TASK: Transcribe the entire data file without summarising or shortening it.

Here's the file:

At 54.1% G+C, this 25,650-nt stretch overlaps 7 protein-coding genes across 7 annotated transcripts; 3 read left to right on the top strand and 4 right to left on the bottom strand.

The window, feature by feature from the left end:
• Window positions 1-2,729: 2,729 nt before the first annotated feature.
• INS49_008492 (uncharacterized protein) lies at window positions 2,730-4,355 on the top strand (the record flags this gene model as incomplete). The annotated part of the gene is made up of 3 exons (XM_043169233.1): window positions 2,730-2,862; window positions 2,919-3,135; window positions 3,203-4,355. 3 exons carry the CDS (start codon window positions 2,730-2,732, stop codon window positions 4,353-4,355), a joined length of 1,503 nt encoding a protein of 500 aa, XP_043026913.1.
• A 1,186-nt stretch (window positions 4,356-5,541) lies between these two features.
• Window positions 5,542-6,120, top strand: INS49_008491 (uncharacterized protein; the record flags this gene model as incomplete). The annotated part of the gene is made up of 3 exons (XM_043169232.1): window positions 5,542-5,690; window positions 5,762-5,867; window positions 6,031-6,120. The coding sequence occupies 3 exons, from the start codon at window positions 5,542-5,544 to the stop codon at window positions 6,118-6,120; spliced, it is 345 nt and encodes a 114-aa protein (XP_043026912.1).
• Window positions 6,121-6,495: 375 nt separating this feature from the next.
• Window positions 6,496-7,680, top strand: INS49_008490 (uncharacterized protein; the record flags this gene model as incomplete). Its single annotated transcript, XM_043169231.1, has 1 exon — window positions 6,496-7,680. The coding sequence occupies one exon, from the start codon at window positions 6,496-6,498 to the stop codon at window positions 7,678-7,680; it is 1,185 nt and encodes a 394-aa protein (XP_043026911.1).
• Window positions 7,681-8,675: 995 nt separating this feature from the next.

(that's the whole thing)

At 54.1% G+C, this 25,650-nt stretch overlaps 7 protein-coding genes across 7 annotated transcripts; 3 read left to right on the top strand and 4 right to left on the bottom strand.

The window, feature by feature from the left end:
• Window positions 1-2,729: 2,729 nt before the first annotated feature.
• INS49_008492 (uncharacterized protein) lies at window positions 2,730-4,355 on the top strand (the record flags this gene model as incomplete). The annotated part of the gene is made up of 3 exons (XM_043169233.1): window positions 2,730-2,862; window positions 2,919-3,135; window positions 3,203-4,355. 3 exons carry the CDS (start codon window positions 2,730-2,732, stop codon window positions 4,353-4,355), a joined length of 1,503 nt encoding a protein of 500 aa, XP_043026913.1.
• A 1,186-nt stretch (window positions 4,356-5,541) lies between these two features.
• Window positions 5,542-6,120, top strand: INS49_008491 (uncharacterized protein; the record flags this gene model as incomplete). The annotated part of the gene is made up of 3 exons (XM_043169232.1): window positions 5,542-5,690; window positions 5,762-5,867; window positions 6,031-6,120. The coding sequence occupies 3 exons, from the start codon at window positions 5,542-5,544 to the stop codon at window positions 6,118-6,120; spliced, it is 345 nt and encodes a 114-aa protein (XP_043026912.1).
• Window positions 6,121-6,495: 375 nt separating this feature from the next.
• Window positions 6,496-7,680, top strand: INS49_008490 (uncharacterized protein; the record flags this gene model as incomplete). Its single annotated transcript, XM_043169231.1, has 1 exon — window positions 6,496-7,680. The coding sequence occupies one exon, from the start codon at window positions 6,496-6,498 to the stop codon at window positions 7,678-7,680; it is 1,185 nt and encodes a 394-aa protein (XP_043026911.1).
• Window positions 7,681-8,675: 995 nt separating this feature from the next.